football Edit

Liberty Christian versus The VHSL

style="font-size: 9pt; font-family: "Verdana","sans-serif";">Liberty
Christian Academy filed a
lawsuit against the Virginia High School League last week in a bid to
join the
VHSL. The suit
claims that preventing
Liberty Christian from participating as a VHSL member is a violation of
antitrust law. LCA
alleges that the
exclusion from the VHSL is unfair on a number of grounds, including,
but not
limited to, the idea that the LCA should have a right to compete
against VHSL
schools in the same economic "marketplace."

style="font-size: 9pt; font-family: "Verdana","sans-serif";">The
theory is that LCA is being harmed
economically by not being a VHSL member, both because the VHSL schools
schedule them (thus reducing revenue for potential marquee match-ups
local teams) and because the exclusion increases the amount of
traveling that
LCA teams must endure.

style="font-size: 9pt; font-family: "Verdana","sans-serif";">Before
I get into the specifics of this
case, let's take a quick, historical detour.

style="font-size: 9pt; font-family: "Verdana","sans-serif";">Liberty
Christian opened in 1967 as
Lynchburg Christian Academy. It
was one
of many private schools that popped up around Virginia in the 1950s and
in an effort to maintain all-white student bodies as public schools
began to

style="font-size: 9pt; font-family: "Verdana","sans-serif";">The
VHSL existed since the early part of
the century, but many of the competitive aspects of public-school
sports were
more informal and less organized than what we've seen in modern times.
style=""> A glance at the VHSL
record book shows that,
prior to the late 1960s, many state championships were determined
held intermittently, or didn't exist at all.
style="font-size: 9pt; font-family: "Verdana","sans-serif";">
style="">That began to change around the time
the VIA merged with the VHSL. The
was the analogous organization for black-only public schools.
style=""> By the time the VIA and
VHSL agreed to merge
in 1969, each had member schools that were integrated.
It no longer made any sense to have two
separate organizations for public schools.
A massive reorganization effort accompanied the merger,
and, by 1970,
the "modern" system of Virginia high school athletics was in place.

style="font-size: 9pt; font-family: "Verdana","sans-serif";">The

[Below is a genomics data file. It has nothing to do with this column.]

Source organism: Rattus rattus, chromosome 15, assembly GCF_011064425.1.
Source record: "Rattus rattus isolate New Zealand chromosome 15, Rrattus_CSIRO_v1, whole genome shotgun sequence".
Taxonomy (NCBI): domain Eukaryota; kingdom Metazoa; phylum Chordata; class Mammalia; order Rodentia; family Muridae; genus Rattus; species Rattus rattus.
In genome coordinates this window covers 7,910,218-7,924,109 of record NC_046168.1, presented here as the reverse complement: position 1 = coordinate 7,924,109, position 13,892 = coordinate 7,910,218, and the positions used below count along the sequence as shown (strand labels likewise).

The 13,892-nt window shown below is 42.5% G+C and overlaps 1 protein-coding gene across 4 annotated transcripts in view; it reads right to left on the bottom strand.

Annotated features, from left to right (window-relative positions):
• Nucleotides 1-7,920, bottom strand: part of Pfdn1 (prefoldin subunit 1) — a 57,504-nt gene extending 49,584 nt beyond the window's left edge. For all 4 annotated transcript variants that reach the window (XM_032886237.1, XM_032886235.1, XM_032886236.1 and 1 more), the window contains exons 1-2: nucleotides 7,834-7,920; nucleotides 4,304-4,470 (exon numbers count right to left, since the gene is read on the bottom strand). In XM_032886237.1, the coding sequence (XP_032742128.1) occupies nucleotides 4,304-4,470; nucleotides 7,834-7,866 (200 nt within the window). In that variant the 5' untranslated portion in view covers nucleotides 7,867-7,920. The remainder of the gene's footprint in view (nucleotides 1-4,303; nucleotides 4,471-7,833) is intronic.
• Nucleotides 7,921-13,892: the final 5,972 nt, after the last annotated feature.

fact that a healthy percentage of
private schools remained white-only after public-school integration was
barrier to any discussion of merging public and private athletics.
style=""> But it wasn't the only one.

style="font-size: 9pt; font-family: "Verdana","sans-serif";">In
addition to the racial element, other
factors made a discussion of public / private merger a non-starter.
style=""> There was a concern on
both sides about the
different educational and academic "missions" of private schools versus
schools. However,
the biggest concern,
particularly once the integration issue became moot, has been over
eligibility and

style="font-size: 9pt; font-family: "Verdana","sans-serif";">That
brings us back to the LCA
situation. Liberty
Christian claims that
the VHSL points system that applies only to public schools creates a
disincentive for VHSL members to play LCA.
They argue that this amounts to what is called a "group
boycott." This,
they say, is illegal, adding that 47 of
the 50 states "already permit non-public high schools to regularly
participate in commercial athletic contests with public high schools."

style="font-size: 9pt; font-family: "Verdana","sans-serif";">In
style="color: blue;">the complaint, I
think LCA has a case, albeit not
nearly as strong of one as it contends.
That's not unexpected, of course, as it's plaintiff's
responsibility to paint the rosiest picture possible for their side.
style=""> But there are some

style="font-size: 9pt; font-family: "Verdana","sans-serif";">For
starters, LCA overstates the point when
it says that the VHSL excludes them from competition.
As everyone reading this knows, there's no
rule preventing VHSL schools from scheduling LCA.
In fact, LCA's teams compete against VHSL
schools currently, although certainly not nearly as much as they play
private schools. The
football team
played Brunswick. The
baseball team
played E. C. Glass. The
volleyball team played Jefferson Forest.
And so on.

style="font-size: 9pt; font-family: "Verdana","sans-serif";">Yes,
those contests are the exception, but
the existence of such match-ups still helps to undermine LCA's
contention. If it's
truly a "boycott," the VHSL is doing
a horrible job of enforcing it.

style="font-size: 9pt; font-family: "Verdana","sans-serif";">But
the primary reason that teams won't
play LCA isn't due to VHSL non-membership.
I'll get to that in a second, but consider for now another
weakness to
the LCA argument: Even if LCA were granted admission into the VHSL, the
alignment plan-the one that LCA contends has made things even
worse-would still
permit public schools to decline to play LCA during the regular season.
style=""> That's an important facet
of this, because a